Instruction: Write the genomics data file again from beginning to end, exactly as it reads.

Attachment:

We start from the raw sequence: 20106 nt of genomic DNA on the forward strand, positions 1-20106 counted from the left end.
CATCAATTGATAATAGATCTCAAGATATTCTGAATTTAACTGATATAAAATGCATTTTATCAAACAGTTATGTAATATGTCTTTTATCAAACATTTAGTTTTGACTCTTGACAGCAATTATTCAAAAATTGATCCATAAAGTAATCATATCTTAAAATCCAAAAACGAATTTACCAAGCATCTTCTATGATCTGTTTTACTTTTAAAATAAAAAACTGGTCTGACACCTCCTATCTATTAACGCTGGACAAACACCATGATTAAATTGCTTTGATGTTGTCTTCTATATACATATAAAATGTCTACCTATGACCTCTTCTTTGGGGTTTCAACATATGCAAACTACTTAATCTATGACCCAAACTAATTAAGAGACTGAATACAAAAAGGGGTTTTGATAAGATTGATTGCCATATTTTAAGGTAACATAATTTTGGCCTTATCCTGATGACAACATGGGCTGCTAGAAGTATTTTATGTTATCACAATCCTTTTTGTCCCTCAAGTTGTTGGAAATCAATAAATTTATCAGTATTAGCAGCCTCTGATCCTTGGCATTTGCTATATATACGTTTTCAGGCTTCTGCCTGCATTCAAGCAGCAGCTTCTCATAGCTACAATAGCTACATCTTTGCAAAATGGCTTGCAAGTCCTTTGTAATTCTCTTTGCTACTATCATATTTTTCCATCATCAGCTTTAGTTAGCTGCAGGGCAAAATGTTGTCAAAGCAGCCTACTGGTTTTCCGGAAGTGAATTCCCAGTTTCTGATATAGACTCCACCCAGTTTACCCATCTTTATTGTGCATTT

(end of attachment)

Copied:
We start from the raw sequence: 20106 nt of genomic DNA on the forward strand, positions 1-20106 counted from the left end.
CATCAATTGATAATAGATCTCAAGATATTCTGAATTTAACTGATATAAAATGCATTTTATCAAACAGTTATGTAATATGTCTTTTATCAAACATTTAGTTTTGACTCTTGACAGCAATTATTCAAAAATTGATCCATAAAGTAATCATATCTTAAAATCCAAAAACGAATTTACCAAGCATCTTCTATGATCTGTTTTACTTTTAAAATAAAAAACTGGTCTGACACCTCCTATCTATTAACGCTGGACAAACACCATGATTAAATTGCTTTGATGTTGTCTTCTATATACATATAAAATGTCTACCTATGACCTCTTCTTTGGGGTTTCAACATATGCAAACTACTTAATCTATGACCCAAACTAATTAAGAGACTGAATACAAAAAGGGGTTTTGATAAGATTGATTGCCATATTTTAAGGTAACATAATTTTGGCCTTATCCTGATGACAACATGGGCTGCTAGAAGTATTTTATGTTATCACAATCCTTTTTGTCCCTCAAGTTGTTGGAAATCAATAAATTTATCAGTATTAGCAGCCTCTGATCCTTGGCATTTGCTATATATACGTTTTCAGGCTTCTGCCTGCATTCAAGCAGCAGCTTCTCATAGCTACAATAGCTACATCTTTGCAAAATGGCTTGCAAGTCCTTTGTAATTCTCTTTGCTACTATCATATTTTTCCATCATCAGCTTTAGTTAGCTGCAGGGCAAAATGTTGTCAAAGCAGCCTACTGGTTTTCCGGAAGTGAATTCCCAGTTTCTGATATAGACTCCACCCAGTTTACCCATCTTTATTGTGCATTT